Thinking About the Future is as Simple as Drawing Your Dreams 

Inventor’s Car

Kawiphat Thonthaisong, a 7-year-old from Thailand, drew the ‚ÄúInventor‚Äôs Car‚ÄĚ and won a prize in Toyota‚Äôs Dream Car Competition.

The car is designed to be a garbage sucker. It will suck all the garbage in and transform it into new products so that people can reuse them again for their daily life. Recycled garbage products will also be donated to people who need to support their life usefully.

 This drawing exemplifies how kids can use their imagination and creativity to explore the future and develop foresight skills. Foresight is the ability to anticipate and prepare for what might happen in the future, based on current trends, events, and possibilities.

Go to the Dream Car Competition

Things Parents Can Do to Foster a Growth-Mindset

A Growth Mindset is…

A growth mind­set is the be­lief that we can learn new skills and im­prove our abil­i­ties through ef­fort and feedback. This makes us and our kids more resilient.

Here are two ways to foster a growth mindset in yourself and your kids:

  • Compete against yourself.¬†Set the example by¬†competing against¬†yourself to improve¬†your skills and achieve¬≠ments. Let your kids try to improve theirs, too. Celebrate successes and name and praise each improvement your kids achieve, however small, rather than you prais¬≠ing their in¬≠nate tal¬≠ents.
  • Explore different perspectives.¬†Make it a habit to¬†find and explore a va¬≠ri¬≠ety of ex¬≠pe¬≠ri¬≠ences and per¬≠spec¬≠tives within areas of¬†yours and their interests and passions.
I notice that you're interested in learning about different cultures. What do you enjoy about that? How can I support you in your exploration?

Cartoon to Watch

‚ÄúMonsters, Inc.‚ÄĚ is a 2001 American computer-animated comedy film produced by Pixar Animation Studios.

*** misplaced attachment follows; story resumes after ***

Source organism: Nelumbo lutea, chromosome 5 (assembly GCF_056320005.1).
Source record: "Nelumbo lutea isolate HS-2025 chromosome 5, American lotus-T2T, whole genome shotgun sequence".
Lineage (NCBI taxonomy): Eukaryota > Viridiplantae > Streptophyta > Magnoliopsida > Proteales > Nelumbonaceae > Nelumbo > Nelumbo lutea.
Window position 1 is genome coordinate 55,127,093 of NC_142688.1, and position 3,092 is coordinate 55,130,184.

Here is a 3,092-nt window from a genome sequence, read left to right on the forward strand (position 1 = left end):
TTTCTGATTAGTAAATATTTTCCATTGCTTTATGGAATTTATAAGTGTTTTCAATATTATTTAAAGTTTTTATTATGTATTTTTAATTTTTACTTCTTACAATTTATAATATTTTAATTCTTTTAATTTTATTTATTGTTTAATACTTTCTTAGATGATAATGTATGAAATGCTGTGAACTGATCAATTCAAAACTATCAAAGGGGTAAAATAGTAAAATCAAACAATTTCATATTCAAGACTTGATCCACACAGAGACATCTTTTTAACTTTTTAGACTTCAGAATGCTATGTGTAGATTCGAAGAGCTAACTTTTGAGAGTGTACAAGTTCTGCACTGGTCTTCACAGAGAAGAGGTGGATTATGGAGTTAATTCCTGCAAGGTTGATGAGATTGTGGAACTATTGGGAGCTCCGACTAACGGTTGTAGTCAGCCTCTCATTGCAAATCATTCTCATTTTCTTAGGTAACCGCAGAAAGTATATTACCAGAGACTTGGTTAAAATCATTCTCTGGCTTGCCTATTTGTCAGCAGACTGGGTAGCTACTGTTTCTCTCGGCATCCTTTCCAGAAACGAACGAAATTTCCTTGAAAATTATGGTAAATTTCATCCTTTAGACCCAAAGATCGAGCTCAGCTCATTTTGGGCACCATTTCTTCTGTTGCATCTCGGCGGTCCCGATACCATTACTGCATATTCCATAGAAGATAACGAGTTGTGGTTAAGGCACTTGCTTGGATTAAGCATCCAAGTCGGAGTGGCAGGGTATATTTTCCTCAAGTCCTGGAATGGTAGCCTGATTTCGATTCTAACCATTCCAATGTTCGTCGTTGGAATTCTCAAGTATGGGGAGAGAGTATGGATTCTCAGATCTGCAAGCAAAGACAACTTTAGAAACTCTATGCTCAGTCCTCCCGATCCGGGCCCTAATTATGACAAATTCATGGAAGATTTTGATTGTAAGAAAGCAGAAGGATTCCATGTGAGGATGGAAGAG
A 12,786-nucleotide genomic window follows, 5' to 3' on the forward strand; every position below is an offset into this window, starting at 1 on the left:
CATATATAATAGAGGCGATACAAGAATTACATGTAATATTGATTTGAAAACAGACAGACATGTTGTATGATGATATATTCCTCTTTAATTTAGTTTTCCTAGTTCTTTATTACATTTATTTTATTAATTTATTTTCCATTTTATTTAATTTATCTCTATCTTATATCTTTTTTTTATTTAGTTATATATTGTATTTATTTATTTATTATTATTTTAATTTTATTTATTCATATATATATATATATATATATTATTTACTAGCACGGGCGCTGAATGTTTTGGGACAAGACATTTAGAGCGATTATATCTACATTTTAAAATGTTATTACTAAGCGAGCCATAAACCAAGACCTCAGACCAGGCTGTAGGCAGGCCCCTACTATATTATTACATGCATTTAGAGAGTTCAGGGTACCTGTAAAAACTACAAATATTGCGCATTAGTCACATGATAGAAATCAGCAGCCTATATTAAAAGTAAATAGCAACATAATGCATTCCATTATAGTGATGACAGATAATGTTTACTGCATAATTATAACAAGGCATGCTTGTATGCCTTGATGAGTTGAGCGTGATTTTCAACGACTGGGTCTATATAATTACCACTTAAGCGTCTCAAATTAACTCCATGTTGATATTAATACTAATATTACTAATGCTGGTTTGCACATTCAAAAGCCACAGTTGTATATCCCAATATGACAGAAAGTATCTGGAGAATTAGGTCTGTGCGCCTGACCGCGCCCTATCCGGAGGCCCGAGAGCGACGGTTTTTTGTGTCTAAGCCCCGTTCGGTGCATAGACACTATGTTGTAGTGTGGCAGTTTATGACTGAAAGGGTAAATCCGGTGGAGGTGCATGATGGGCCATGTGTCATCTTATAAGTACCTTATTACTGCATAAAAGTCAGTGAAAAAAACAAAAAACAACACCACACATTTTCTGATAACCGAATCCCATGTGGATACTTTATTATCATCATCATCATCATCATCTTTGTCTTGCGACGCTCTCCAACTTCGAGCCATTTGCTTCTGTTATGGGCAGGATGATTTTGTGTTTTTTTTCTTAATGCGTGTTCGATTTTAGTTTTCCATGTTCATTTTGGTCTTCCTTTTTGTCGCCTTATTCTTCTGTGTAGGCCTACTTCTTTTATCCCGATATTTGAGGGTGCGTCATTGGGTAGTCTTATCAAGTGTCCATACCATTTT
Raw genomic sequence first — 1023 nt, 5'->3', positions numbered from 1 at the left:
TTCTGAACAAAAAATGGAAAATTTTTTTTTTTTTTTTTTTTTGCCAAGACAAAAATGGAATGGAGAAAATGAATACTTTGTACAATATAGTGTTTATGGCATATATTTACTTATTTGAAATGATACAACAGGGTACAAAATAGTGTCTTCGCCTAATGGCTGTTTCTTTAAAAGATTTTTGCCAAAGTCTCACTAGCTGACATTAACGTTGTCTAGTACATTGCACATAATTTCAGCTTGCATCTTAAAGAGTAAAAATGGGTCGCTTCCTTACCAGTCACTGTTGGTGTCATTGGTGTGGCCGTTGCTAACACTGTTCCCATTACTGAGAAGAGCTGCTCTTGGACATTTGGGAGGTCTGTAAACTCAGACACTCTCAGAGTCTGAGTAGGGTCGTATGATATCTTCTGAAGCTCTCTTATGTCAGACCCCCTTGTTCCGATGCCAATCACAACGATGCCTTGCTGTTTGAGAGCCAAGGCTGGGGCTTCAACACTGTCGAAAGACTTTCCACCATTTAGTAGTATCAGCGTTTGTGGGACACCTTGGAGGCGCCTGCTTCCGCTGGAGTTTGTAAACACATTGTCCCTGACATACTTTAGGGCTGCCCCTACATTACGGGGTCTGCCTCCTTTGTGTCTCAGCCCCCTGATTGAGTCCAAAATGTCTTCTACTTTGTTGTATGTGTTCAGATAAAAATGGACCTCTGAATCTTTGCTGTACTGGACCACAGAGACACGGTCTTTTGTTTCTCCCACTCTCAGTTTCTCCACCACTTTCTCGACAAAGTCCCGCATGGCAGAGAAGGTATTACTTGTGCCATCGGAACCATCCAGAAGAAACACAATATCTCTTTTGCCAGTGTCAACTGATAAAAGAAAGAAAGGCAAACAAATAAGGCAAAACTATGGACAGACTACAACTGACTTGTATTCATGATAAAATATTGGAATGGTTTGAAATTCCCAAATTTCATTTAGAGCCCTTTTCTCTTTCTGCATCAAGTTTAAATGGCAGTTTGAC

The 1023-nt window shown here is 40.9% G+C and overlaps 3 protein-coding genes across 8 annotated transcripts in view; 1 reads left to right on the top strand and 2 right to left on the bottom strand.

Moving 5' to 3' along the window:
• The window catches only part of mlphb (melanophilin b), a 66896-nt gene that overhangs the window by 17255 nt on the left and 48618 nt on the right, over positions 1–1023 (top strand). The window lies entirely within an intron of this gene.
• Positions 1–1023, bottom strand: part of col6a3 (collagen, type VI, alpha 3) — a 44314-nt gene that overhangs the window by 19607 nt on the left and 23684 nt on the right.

The movie tells the story of two monsters, Sulley and Mike, who work at Monsters, Inc., a company that generates energy by scaring children. But some monsters aren’t scary, and some kids just can’t be scared.

The movie constantly turns expectations and perspectives around and teaches kids that multiple perspectives are possible, fun, and sometimes required to solve problems.

Watch the trailer 

Game to Play

You will need two chairs and two people to play ‚ÄúThe Two Chairs‚ÄĚ game.

The chairs should be placed facing each other, and the two people should sit in the chairs.

Each person names the salient points behind the other person. They then switch chairs and share their own perspective.

This could help encourage kids to listen more closely to each other, find out how and why perspectives differ, and supplement each other.

More like this

Things Parents Can Do to Teach Kids Backplanning

Use Everyday Situations to Teach Backplanning in a Relaxed, Almost Unnoticed Way

Just ask­ children to think about dif­fer­ent pos­si­ble sce­nar­ios and how they would re­act to them.

For ex­am­ple, if children are plan­ning a birth­day par­ty, parents could ask them what would hap­pen if it rains, if an­oth­er par­ty is hap­pen­ing near­by, if peo­ple pre­fer a dif­fer­ent cake fla­vor, or if they run out of bal­loons.